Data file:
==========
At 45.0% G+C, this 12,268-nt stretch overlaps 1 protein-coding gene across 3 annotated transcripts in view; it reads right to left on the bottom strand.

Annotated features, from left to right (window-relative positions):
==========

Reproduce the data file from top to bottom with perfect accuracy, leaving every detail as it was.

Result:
At 45.0% G+C, this 12,268-nt stretch overlaps 1 protein-coding gene across 3 annotated transcripts in view; it reads right to left on the bottom strand.

Annotated features, from left to right (window-relative positions):